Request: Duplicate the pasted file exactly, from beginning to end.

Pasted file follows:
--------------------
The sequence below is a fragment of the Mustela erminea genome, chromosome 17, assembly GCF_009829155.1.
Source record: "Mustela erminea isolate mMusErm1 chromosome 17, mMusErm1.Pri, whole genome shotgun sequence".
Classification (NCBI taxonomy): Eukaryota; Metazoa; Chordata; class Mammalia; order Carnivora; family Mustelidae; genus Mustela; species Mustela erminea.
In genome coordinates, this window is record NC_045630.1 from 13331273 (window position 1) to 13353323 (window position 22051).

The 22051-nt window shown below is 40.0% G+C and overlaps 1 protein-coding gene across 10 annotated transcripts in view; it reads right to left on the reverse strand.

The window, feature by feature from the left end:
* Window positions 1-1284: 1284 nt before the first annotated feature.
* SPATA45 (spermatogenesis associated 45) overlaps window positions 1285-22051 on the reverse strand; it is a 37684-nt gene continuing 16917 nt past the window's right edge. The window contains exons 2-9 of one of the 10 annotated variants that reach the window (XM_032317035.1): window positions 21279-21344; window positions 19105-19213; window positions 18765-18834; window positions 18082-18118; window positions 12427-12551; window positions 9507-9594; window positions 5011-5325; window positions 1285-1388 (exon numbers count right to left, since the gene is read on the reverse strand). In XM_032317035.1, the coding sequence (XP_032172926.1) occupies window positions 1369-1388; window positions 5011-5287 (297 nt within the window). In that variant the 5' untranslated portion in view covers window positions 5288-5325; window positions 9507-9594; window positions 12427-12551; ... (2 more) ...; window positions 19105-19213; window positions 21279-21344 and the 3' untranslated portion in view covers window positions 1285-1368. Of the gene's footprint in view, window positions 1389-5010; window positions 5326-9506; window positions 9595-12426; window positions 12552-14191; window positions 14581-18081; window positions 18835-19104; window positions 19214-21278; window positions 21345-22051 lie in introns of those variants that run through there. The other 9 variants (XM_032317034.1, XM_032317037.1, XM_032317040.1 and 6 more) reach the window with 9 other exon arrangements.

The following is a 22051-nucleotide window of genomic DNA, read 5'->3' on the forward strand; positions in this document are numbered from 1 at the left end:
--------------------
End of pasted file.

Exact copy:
The sequence below is a fragment of the Mustela erminea genome, chromosome 17, assembly GCF_009829155.1.
Source record: "Mustela erminea isolate mMusErm1 chromosome 17, mMusErm1.Pri, whole genome shotgun sequence".
Classification (NCBI taxonomy): Eukaryota; Metazoa; Chordata; class Mammalia; order Carnivora; family Mustelidae; genus Mustela; species Mustela erminea.
In genome coordinates, this window is record NC_045630.1 from 13331273 (window position 1) to 13353323 (window position 22051).

The 22051-nt window shown below is 40.0% G+C and overlaps 1 protein-coding gene across 10 annotated transcripts in view; it reads right to left on the reverse strand.

The window, feature by feature from the left end:
* Window positions 1-1284: 1284 nt before the first annotated feature.
* SPATA45 (spermatogenesis associated 45) overlaps window positions 1285-22051 on the reverse strand; it is a 37684-nt gene continuing 16917 nt past the window's right edge. The window contains exons 2-9 of one of the 10 annotated variants that reach the window (XM_032317035.1): window positions 21279-21344; window positions 19105-19213; window positions 18765-18834; window positions 18082-18118; window positions 12427-12551; window positions 9507-9594; window positions 5011-5325; window positions 1285-1388 (exon numbers count right to left, since the gene is read on the reverse strand). In XM_032317035.1, the coding sequence (XP_032172926.1) occupies window positions 1369-1388; window positions 5011-5287 (297 nt within the window). In that variant the 5' untranslated portion in view covers window positions 5288-5325; window positions 9507-9594; window positions 12427-12551; ... (2 more) ...; window positions 19105-19213; window positions 21279-21344 and the 3' untranslated portion in view covers window positions 1285-1368. Of the gene's footprint in view, window positions 1389-5010; window positions 5326-9506; window positions 9595-12426; window positions 12552-14191; window positions 14581-18081; window positions 18835-19104; window positions 19214-21278; window positions 21345-22051 lie in introns of those variants that run through there. The other 9 variants (XM_032317034.1, XM_032317037.1, XM_032317040.1 and 6 more) reach the window with 9 other exon arrangements.

The following is a 22051-nucleotide window of genomic DNA, read 5'->3' on the forward strand; positions in this document are numbered from 1 at the left end: